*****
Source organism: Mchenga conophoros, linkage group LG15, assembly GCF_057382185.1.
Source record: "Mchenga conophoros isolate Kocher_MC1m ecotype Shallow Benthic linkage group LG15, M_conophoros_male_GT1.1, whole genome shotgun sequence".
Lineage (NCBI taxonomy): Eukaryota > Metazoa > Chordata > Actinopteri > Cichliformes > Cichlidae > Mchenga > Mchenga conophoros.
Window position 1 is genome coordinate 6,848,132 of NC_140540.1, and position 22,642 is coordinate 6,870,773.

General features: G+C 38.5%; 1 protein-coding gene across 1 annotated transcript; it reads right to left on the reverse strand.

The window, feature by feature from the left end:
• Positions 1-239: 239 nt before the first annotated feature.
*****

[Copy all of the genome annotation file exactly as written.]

Source organism: Mchenga conophoros, linkage group LG15, assembly GCF_057382185.1.
Source record: "Mchenga conophoros isolate Kocher_MC1m ecotype Shallow Benthic linkage group LG15, M_conophoros_male_GT1.1, whole genome shotgun sequence".
Lineage (NCBI taxonomy): Eukaryota > Metazoa > Chordata > Actinopteri > Cichliformes > Cichlidae > Mchenga > Mchenga conophoros.
Window position 1 is genome coordinate 6,848,132 of NC_140540.1, and position 22,642 is coordinate 6,870,773.

General features: G+C 38.5%; 1 protein-coding gene across 1 annotated transcript; it reads right to left on the reverse strand.

The window, feature by feature from the left end:
• Positions 1-239: 239 nt before the first annotated feature.